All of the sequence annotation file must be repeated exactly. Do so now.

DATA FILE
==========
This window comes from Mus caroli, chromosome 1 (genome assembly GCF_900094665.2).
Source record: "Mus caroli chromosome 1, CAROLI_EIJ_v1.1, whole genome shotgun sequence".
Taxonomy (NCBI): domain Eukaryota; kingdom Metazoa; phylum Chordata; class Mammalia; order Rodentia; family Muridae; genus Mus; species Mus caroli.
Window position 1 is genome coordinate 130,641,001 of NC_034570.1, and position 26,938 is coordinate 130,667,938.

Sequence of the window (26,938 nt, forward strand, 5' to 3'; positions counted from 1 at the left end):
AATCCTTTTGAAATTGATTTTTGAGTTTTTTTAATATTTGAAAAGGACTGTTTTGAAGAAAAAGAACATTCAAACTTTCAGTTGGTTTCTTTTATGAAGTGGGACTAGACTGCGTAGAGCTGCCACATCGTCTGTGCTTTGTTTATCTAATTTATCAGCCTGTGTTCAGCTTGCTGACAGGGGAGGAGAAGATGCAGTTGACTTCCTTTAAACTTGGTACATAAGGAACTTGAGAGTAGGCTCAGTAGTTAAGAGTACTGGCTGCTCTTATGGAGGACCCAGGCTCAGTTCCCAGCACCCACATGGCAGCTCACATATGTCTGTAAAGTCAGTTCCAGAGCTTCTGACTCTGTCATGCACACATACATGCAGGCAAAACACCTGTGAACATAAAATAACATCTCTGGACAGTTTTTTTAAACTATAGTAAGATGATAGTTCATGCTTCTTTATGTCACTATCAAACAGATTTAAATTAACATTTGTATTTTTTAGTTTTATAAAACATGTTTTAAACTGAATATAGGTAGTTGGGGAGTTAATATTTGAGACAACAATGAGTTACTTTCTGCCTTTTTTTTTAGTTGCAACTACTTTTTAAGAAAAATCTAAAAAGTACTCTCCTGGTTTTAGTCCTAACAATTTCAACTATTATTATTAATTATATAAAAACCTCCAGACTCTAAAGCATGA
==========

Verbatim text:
This window comes from Mus caroli, chromosome 1 (genome assembly GCF_900094665.2).
Source record: "Mus caroli chromosome 1, CAROLI_EIJ_v1.1, whole genome shotgun sequence".
Taxonomy (NCBI): domain Eukaryota; kingdom Metazoa; phylum Chordata; class Mammalia; order Rodentia; family Muridae; genus Mus; species Mus caroli.
Window position 1 is genome coordinate 130,641,001 of NC_034570.1, and position 26,938 is coordinate 130,667,938.

Sequence of the window (26,938 nt, forward strand, 5' to 3'; positions counted from 1 at the left end):
AATCCTTTTGAAATTGATTTTTGAGTTTTTTTAATATTTGAAAAGGACTGTTTTGAAGAAAAAGAACATTCAAACTTTCAGTTGGTTTCTTTTATGAAGTGGGACTAGACTGCGTAGAGCTGCCACATCGTCTGTGCTTTGTTTATCTAATTTATCAGCCTGTGTTCAGCTTGCTGACAGGGGAGGAGAAGATGCAGTTGACTTCCTTTAAACTTGGTACATAAGGAACTTGAGAGTAGGCTCAGTAGTTAAGAGTACTGGCTGCTCTTATGGAGGACCCAGGCTCAGTTCCCAGCACCCACATGGCAGCTCACATATGTCTGTAAAGTCAGTTCCAGAGCTTCTGACTCTGTCATGCACACATACATGCAGGCAAAACACCTGTGAACATAAAATAACATCTCTGGACAGTTTTTTTAAACTATAGTAAGATGATAGTTCATGCTTCTTTATGTCACTATCAAACAGATTTAAATTAACATTTGTATTTTTTAGTTTTATAAAACATGTTTTAAACTGAATATAGGTAGTTGGGGAGTTAATATTTGAGACAACAATGAGTTACTTTCTGCCTTTTTTTTTAGTTGCAACTACTTTTTAAGAAAAATCTAAAAAGTACTCTCCTGGTTTTAGTCCTAACAATTTCAACTATTATTATTAATTATATAAAAACCTCCAGACTCTAAAGCATGA